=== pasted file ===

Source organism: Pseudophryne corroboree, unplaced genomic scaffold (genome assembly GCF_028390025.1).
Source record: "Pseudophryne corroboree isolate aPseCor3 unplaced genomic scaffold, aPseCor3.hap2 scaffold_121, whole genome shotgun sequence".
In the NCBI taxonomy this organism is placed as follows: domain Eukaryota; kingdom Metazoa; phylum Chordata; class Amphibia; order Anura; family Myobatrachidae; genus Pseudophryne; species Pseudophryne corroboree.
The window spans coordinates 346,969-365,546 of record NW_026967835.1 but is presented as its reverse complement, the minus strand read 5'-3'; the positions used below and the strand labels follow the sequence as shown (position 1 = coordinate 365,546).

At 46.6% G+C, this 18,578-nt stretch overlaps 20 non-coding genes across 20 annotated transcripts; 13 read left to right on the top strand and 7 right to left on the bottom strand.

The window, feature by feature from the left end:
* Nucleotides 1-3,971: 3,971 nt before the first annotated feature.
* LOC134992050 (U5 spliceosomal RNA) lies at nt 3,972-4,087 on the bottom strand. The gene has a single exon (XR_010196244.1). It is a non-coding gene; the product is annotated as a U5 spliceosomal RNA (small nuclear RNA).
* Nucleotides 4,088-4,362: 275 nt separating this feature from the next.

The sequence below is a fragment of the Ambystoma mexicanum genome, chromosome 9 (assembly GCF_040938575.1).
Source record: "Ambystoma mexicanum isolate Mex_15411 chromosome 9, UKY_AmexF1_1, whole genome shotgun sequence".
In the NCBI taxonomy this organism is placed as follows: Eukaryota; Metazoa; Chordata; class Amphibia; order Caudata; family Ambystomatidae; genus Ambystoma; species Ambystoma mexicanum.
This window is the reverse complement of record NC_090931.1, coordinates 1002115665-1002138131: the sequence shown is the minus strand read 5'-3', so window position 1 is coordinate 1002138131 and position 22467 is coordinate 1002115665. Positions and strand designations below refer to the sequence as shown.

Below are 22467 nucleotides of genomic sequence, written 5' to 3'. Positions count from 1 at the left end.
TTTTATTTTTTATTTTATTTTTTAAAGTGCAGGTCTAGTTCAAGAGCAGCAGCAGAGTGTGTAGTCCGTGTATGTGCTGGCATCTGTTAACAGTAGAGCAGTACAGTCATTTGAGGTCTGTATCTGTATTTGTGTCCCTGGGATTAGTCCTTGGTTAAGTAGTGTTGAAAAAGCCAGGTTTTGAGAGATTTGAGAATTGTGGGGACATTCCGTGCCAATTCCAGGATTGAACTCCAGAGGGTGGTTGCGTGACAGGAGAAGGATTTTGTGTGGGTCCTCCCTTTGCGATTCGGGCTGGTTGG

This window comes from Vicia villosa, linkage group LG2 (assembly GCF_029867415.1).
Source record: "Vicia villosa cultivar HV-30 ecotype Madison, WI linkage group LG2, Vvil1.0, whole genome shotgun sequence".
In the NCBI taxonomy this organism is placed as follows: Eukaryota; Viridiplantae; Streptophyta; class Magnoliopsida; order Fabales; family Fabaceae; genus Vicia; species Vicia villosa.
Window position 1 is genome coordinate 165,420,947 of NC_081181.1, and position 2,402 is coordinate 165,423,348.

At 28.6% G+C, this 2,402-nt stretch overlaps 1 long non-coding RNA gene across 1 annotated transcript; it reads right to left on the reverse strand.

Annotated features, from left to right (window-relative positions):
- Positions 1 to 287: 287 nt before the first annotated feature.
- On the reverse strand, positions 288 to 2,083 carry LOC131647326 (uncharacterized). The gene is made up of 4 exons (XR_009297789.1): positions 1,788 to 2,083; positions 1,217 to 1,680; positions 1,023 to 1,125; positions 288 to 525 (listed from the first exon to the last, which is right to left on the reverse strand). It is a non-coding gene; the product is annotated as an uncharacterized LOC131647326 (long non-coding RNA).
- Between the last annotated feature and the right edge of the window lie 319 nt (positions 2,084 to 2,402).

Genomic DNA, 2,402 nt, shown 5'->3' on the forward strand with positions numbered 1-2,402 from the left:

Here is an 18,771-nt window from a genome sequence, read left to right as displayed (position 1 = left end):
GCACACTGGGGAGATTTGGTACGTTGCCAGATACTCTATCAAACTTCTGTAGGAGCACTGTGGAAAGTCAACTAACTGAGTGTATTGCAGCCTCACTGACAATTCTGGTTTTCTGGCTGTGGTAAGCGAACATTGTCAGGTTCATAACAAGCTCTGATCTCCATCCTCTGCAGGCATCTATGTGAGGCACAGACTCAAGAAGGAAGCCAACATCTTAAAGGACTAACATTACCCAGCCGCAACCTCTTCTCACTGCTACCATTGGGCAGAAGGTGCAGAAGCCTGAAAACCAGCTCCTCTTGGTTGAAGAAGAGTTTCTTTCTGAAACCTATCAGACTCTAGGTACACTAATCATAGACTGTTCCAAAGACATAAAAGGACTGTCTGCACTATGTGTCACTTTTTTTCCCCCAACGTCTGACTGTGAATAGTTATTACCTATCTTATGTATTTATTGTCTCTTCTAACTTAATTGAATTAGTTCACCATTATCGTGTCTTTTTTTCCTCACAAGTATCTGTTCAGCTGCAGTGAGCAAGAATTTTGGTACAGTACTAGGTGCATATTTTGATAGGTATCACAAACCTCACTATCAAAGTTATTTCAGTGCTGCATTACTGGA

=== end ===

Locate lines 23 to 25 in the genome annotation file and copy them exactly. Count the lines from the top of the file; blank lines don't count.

- On the reverse strand, positions 288 to 2,083 carry LOC131647326 (uncharacterized). The gene is made up of 4 exons (XR_009297789.1): positions 1,788 to 2,083; positions 1,217 to 1,680; positions 1,023 to 1,125; positions 288 to 525 (listed from the first exon to the last, which is right to left on the reverse strand). It is a non-coding gene; the product is annotated as an uncharacterized LOC131647326 (long non-coding RNA).
- Between the last annotated feature and the right edge of the window lie 319 nt (positions 2,084 to 2,402).

Genomic DNA, 2,402 nt, shown 5'->3' on the forward strand with positions numbered 1-2,402 from the left: